What Data Structure Is Used in Elasticsearch?


Heather Bennett

What Data Structure Is Used in Elasticsearch?

Elasticsearch is a highly scalable and distributed search and analytics engine that stores data in a specific data structure called an inverted index. The inverted index is a fundamental component of Elasticsearch that enables efficient full-text searching and powerful querying capabilities.

The Inverted Index

In traditional databases, data is typically stored in row-based tables. However, Elasticsearch takes a different approach by using the inverted index data structure. The inverted index maps each unique term or word in the entire dataset to the documents that contain it.

This mapping allows Elasticsearch to quickly retrieve relevant documents for a given query by using the inverted index as an efficient lookup mechanism. By indexing all terms upfront, Elasticsearch can provide near-instantaneous search results even for vast amounts of data.


Before creating the inverted index, Elasticsearch performs tokenization on the input text. Tokenization is the process of breaking down text into individual units called tokens, usually based on whitespace or punctuation.

For example, consider the sentence: “The quick brown fox jumps over the lazy dog.” After tokenization, this sentence would be split into tokens such as “The,” “quick,” “brown,” “fox,” “jumps,” “over,” “the,” “lazy,” and “dog.”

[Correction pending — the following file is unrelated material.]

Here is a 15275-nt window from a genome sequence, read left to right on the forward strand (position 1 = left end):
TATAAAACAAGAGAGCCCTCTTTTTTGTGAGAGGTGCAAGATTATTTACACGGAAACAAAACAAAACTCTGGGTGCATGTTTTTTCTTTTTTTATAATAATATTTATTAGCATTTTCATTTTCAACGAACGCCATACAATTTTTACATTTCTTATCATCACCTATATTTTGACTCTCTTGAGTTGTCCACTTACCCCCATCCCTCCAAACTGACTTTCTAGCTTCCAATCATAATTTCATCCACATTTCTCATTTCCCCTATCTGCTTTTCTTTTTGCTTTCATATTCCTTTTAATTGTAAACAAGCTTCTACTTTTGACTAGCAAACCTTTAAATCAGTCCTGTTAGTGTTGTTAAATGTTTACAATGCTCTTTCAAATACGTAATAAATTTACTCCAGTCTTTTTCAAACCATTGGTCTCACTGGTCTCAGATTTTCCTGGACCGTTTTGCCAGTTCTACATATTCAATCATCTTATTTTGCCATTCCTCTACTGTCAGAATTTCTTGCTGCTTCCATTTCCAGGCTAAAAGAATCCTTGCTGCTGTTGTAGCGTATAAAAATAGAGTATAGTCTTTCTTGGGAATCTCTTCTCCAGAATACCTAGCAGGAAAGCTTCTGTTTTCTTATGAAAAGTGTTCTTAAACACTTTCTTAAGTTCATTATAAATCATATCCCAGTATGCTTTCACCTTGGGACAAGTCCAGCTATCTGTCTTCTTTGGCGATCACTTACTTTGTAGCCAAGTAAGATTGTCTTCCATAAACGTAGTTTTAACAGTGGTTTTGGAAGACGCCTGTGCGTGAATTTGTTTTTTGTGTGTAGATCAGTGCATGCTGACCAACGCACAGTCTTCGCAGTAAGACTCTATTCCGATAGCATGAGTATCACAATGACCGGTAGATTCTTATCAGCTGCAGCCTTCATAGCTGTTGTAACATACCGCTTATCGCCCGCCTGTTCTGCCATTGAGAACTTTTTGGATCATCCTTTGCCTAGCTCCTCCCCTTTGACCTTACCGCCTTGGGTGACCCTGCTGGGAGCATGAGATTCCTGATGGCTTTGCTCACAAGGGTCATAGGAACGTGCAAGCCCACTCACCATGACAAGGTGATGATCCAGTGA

Inverted Index Construction

Once tokenization is complete, Elasticsearch constructs an inverted index by associating each token with its corresponding document(s). Each document contains one or more fields, such as title or content.

For instance, let’s assume we have three documents:

  • Document 1: Title – “Introduction to Elasticsearch”, Content – “Elasticsearch is a powerful search engine. “
  • Document 2: Title – “Getting Started with Elasticsearch”, Content – “Elasticsearch provides scalable search capabilities.

  • Document 3: Title – “Advanced Elasticsearch Techniques”, Content – “Explore advanced features of Elasticsearch. “

The inverted index for the term “Elasticsearch” would look like this:

  • Term: “Elasticsearch”
    • Document 1
    • Document 2
    • Document 3

Benefits of the Inverted Index

The inverted index used by Elasticsearch offers several advantages:

  • Faster Searching: By pre-indexing all terms, Elasticsearch can quickly find relevant documents without having to perform costly full-text scans.
  • Real-time Indexing: As new documents are added or existing ones are updated, the inverted index can be efficiently updated in real-time, ensuring that search results are always up-to-date.
  • Flexible Queries: The inverted index allows for various query types, including simple term matches, phrase searches, fuzzy searches, and more complex queries using Boolean operators.

In Conclusion

Elasticsearch utilizes an inverted index as its underlying data structure for efficient and powerful search capabilities. By indexing all terms upfront and associating them with their corresponding documents, Elasticsearch can provide lightning-fast search results while offering flexibility in querying.

If you’re looking for a search and analytics engine that can handle large volumes of data and deliver near-instantaneous results, Elasticsearch with its inverted index is an excellent choice.

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